The women pioneers in electronic music are often consigned to footnotes in history, while household names like Giorgio Moroder, Brian Eno and Kraftwerk get all the credit. But what about Wendy Carlos, Daphne Oram, Laurie Spiegel or Delia Derbyshire? Thanks to organizations like Analog Ladies, the feminine influence on electronic music is getting a much needed reevaluation.
Saturday at MOCAD, Analog Ladies, founded by San Francisco musician Elise Gargalikis, and the Church of the Super Serge, created by her partner Dmitri Ponce, will present a synth building workshop and DJ sets by Detroit-based artists Erika and Mother Cyborg. Gargalikis and Ponce will close out the event with a performance from their project Slope114.
Analog Ladies, which has more than 600 Facebook group members from around the world, is a space for women to meet and share their love for creating and performing analog and digital synthesizer-based music. Gargalikis holds monthly meet-ups and performances at the Haight Street synthesizer store Robotspeak, and its neighboring record store Vinyl Dreams.
These gatherings are held in conjunction with the Church of the Super Serge, which was started in 2012 as a free synth building workshop. The Church began as a tribute to synth pioneer Serge Tcherepnin, who actually built his namesake instruments across the street from what is now Robotspeak, and it has since grown into a performance based event.
Gargalikis says she started Analog Ladies to find more women who shared her interests.
“It’s a male dominated industry, and many women are afraid or too shy or just don’t know that there are other women out there that are interested in synthesizers and electronic music,” she says. “I decided one day I was going to create this group and start an event along with it, and it kind of snowballed from there.”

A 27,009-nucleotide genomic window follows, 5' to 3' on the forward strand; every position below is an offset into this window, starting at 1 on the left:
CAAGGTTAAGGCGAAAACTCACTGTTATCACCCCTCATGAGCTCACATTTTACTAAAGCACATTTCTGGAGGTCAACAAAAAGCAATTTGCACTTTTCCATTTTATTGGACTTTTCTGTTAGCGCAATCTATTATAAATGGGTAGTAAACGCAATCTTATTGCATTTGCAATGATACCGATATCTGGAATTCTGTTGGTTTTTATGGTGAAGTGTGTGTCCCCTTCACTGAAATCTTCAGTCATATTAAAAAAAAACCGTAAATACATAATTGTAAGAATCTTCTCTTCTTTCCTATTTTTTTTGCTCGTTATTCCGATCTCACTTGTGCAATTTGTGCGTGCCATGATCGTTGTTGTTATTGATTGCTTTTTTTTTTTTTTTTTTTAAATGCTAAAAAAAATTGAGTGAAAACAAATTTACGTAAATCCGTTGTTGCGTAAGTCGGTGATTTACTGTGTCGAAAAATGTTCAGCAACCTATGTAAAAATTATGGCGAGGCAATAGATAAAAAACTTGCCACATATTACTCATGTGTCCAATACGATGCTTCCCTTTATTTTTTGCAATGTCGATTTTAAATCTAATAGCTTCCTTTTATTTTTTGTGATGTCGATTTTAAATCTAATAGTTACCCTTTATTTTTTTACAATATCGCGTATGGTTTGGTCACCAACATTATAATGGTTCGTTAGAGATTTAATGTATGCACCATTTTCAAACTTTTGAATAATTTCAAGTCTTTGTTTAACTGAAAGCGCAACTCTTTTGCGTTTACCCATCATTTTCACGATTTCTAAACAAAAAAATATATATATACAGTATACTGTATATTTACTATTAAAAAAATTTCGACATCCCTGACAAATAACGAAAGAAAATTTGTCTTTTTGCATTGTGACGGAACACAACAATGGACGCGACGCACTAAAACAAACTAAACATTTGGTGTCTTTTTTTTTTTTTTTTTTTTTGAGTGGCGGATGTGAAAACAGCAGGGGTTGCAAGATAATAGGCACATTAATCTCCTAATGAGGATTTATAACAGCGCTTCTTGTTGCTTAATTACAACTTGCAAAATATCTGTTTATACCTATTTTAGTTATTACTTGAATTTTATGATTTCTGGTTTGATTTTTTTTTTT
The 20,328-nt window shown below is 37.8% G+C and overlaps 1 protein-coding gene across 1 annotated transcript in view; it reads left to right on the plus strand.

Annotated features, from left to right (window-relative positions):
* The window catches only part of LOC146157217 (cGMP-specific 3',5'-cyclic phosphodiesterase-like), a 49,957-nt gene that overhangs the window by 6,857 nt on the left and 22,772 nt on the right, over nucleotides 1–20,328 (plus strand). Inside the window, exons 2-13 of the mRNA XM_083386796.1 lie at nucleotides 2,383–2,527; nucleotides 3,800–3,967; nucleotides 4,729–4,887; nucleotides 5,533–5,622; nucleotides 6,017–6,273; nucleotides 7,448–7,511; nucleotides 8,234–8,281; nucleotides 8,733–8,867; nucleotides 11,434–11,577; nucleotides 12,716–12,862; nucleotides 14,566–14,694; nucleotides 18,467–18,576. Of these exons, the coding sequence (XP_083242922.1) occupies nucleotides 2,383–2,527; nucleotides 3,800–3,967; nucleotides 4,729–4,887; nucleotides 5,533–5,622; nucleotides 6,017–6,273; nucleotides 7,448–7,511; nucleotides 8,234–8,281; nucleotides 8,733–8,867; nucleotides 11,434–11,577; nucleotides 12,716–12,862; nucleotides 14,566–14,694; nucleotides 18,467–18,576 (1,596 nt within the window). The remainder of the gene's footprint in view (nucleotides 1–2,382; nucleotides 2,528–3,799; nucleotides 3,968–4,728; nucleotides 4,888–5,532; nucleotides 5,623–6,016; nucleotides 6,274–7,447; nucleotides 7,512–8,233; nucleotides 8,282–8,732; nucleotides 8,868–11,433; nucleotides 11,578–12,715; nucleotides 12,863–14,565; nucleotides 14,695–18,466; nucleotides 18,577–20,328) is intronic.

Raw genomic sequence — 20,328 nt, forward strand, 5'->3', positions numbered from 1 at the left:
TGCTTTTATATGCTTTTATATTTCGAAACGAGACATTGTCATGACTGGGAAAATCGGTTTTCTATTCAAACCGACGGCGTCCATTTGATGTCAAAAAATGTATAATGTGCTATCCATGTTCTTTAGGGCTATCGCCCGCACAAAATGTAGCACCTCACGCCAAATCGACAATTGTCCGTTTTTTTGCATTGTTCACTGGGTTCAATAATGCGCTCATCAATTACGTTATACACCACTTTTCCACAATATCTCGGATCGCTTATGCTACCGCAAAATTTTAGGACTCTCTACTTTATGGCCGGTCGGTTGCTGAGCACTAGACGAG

In spite of a history of talented females in the music industry, she says, more action needs to be taken to make sure women get their due.
“These big festivals will happen and there will be two females on the bill out of 40 acts,” she says. “I don’t think just an amazing woman coming along and having talent is going to change that, because there are already so many that I wouldn’t even be able to name them. It’s up to all of us, and the promoters and the record labels, to make a huge effort to change things.”
Gargalikis and Ponce were invited to Detroit by their mutual friend Monty Luke, MOCAD’s curator of public programs. Luke also runs the record label Black Catalogue, which represents Slope114.
Ponce will open Saturday’s event with a workshop and lecture on how to build an Atari Synth Console, a basic synthesizer, and he will provide a booklet with instructions on how to craft one at home. He says it’s an honor to be invited to the birthplace of techno.
“Detroit is the biggest city for the kind of music we do,” he says. “People from San Francisco don’t get taken very seriously in this kind of music, so for us to go to Detroit and get to share what we do with people, it’s such a great honor to even get the gig. Pretty cool.”
Erika is one of two Detroit-based artists who will DJ at the event. She spends a great deal of time touring abroad — she has gigs in Brooklyn, Los Angeles, Germany and Amsterdam this summer — and she says even though Detroit’s electronic music scene is smaller than others around the world, it has the advantage of uniquely open-minded audiences.
“You get the rock kids going to the techno parties, and the techno people going to jazz shows,” she says. “There’s a lot of really interesting crossover here. That helps everybody and everything, because we get a really educated audience, people that really appreciate music that’s a little bit more out there or more underground.”
Steven Sonoras is an Ypsilanti-based freelance writer.
and the Church of the Super Serge
4 p.m. Sat.
Museum of Contemporary Art Detroit
$5 suggested donation